Copyright By Brian Catterson - Cycle World Magazine / February, 2003 - Used by permission

And then, the music stopped.

On August 10th, 1997, Peart's 19-year-old daughter, Selena, was killed in a car accident en route to beginning her freshman year of college. His wife Jackie never recovered from that emotional blow, and just 10 months later, she passed away, too. "The doctors called it cancer, but of course it was a broken heart," Peart later wrote.

Suddenly alone, and stricken with grief at the loss of his loved ones, Peart told his bandmates to consider him retired and set out on an epic 14-month, 55,000 mile motorcycle journey. A journey that ended happily when he met and ultimately married Carrie Nuttall, a fine-art photographer whose work, "Rhythm and Light" ( captures her husband back at work in the studio. Peart chronicled his adventures in Ghost Rider, and in a song by the same name on Rush's long-awaited new album, Vapor Trails.

That album is a milestone in that it marks the return of the man who Modern Drummer magazine voted "Best Rock Drummer" so many times he was finally retired to his own personal Hall of Fame. And the man who, during his self-imposed "exile" didn't touch the drums for two years.

Equally significantly, it marked the return of rock music's most thought-provoking lyricist, because while it's bassist Geddy Lee's voice that you hear, it's Peart's words; with rare exceptions, he's written every lyric since joining the band for their second album, Fly By Night, in 1975.

Taking his penchant for the written word to the next level, Peart in 1996 penned The Masked Rider, about a bicycle journey through West Africa. Though an entertaining read, with colorful imagery and no shortage of the author's thoughts and observations, that effort was rather impersonal - his family and band mates barely rated a mention.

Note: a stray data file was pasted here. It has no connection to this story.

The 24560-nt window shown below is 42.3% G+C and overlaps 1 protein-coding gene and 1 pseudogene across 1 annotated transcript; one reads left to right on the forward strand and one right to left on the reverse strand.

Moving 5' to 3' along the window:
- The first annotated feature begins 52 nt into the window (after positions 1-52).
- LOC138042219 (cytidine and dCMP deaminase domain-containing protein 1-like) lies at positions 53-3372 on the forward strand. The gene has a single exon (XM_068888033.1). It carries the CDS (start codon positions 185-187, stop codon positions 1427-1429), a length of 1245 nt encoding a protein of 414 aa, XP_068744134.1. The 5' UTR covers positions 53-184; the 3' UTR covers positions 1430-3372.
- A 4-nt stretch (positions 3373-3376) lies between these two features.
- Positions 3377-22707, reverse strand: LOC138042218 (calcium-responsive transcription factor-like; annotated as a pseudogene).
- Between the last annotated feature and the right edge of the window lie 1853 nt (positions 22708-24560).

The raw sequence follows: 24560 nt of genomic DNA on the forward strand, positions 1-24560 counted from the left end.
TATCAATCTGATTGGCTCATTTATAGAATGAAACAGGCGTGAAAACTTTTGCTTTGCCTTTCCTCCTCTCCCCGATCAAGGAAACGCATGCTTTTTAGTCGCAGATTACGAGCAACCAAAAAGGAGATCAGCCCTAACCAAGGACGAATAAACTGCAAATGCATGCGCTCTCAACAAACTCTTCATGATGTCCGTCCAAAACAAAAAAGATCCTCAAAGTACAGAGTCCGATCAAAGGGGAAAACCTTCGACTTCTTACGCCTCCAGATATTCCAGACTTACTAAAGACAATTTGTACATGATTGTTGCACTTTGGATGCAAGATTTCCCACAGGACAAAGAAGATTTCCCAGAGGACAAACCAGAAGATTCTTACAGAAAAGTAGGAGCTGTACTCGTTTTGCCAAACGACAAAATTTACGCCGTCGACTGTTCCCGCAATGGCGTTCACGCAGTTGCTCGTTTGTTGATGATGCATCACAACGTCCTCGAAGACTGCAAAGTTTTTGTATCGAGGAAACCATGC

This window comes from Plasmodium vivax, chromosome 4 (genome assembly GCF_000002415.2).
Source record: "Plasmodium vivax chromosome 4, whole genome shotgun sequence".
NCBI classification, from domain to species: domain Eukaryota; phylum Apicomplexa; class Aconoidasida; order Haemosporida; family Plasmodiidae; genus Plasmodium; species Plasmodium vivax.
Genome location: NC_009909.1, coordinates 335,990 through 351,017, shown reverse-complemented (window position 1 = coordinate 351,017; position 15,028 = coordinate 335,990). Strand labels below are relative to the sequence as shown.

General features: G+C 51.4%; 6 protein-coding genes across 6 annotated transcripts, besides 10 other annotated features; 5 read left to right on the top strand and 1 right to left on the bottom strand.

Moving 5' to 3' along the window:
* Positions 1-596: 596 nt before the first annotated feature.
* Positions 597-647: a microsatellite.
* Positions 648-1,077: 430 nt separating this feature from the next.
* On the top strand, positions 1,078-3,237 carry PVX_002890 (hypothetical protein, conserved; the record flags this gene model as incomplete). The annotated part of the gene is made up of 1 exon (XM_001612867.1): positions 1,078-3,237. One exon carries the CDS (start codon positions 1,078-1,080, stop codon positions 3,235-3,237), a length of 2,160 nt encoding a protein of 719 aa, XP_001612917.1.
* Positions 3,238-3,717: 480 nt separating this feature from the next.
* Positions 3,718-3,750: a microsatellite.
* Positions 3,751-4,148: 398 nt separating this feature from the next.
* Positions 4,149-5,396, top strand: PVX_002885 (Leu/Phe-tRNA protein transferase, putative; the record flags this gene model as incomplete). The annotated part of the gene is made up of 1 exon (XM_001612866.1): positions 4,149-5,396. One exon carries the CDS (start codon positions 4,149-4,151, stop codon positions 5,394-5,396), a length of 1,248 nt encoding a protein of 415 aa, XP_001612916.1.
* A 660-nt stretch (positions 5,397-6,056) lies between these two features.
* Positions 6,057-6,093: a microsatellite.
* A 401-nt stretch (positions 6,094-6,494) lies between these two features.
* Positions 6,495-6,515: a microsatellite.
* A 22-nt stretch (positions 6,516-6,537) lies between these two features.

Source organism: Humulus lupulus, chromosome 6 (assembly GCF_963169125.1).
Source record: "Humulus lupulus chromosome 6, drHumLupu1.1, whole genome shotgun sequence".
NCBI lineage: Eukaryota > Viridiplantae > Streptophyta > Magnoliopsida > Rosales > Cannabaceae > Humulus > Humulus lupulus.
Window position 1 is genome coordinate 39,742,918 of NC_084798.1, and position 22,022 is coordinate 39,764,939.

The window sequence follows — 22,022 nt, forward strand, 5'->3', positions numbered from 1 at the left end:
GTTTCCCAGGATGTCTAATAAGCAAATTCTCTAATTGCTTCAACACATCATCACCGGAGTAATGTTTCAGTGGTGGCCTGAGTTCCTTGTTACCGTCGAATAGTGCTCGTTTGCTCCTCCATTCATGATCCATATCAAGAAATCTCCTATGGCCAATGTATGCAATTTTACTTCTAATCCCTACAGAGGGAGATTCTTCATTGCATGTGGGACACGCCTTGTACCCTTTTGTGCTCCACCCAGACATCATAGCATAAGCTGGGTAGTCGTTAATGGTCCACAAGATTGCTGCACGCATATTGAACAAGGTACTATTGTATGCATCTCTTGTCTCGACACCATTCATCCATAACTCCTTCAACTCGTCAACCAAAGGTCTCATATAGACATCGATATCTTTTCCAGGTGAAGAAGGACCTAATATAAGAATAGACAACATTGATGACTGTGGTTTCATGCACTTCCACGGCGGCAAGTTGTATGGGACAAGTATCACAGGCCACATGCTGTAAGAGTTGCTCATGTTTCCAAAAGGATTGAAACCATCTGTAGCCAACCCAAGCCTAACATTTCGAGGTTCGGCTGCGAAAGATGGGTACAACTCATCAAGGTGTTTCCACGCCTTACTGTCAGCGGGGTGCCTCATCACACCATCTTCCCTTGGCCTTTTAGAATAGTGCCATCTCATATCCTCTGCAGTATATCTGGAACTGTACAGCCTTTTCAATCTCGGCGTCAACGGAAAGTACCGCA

In Ghost Rider, however, Peart bares his soul, candidly detailing his progress on what he calls "The Healing Road." A heady read destined to rank alongside Zen and the Art of Motorcycle Maintenance, the book works on three levels, appealing to Rush fans, motorcycle tourers and, perhaps most importantly, to anyone who's ever suffered the loss of a loved one. Motorcycling, as many of us have come to know, is therapeutic.

How therapeutic, I'm in the process of finding out. We'd rendezvoused the previous morning at a truck stop off I-40 in Gallup. By this point, I'd been in touch with Peart's publisher, publicist, and security manager, but I'd not actually spoken to the man himself. And as I approached the tour bus door, there was only one Rush lyric on my mind. It was from a song called "Limelight" on the 1981 Moving Pictures album, about the harsh reality of fame: Living in a fisheye lens, Caught in the Camera eye, I have no heart to lie, I can't pretend a stranger is a long-awaited friend.

And so it was with a apprehension that I knocked. An anxious few moments passed, and then Neil himself threw open the door and greeted me with a warm handshake and a smile. He quickly proved to be an educated CW reader, a fan of Kevin Cameron and well aware of Off-Road Editor Jimmy Lewis' exploits in the Dakar Rally and my reputation as the staff Italophile-never mind that I was aboard a BMW F650GS for this outing. Neil himself had owned a Ducati 916, which he kept parked in the living room of his lakefront home in Quebec, but had traded it in along with a K1200RS to purchase his current mount. He kept the original Christmas present RS for sentimental reasons, and the R1100GS he rode during the making of Ghost Rider now serves as a backup bike, parked alongside his and Michael's newer R1150GSs in the trailer.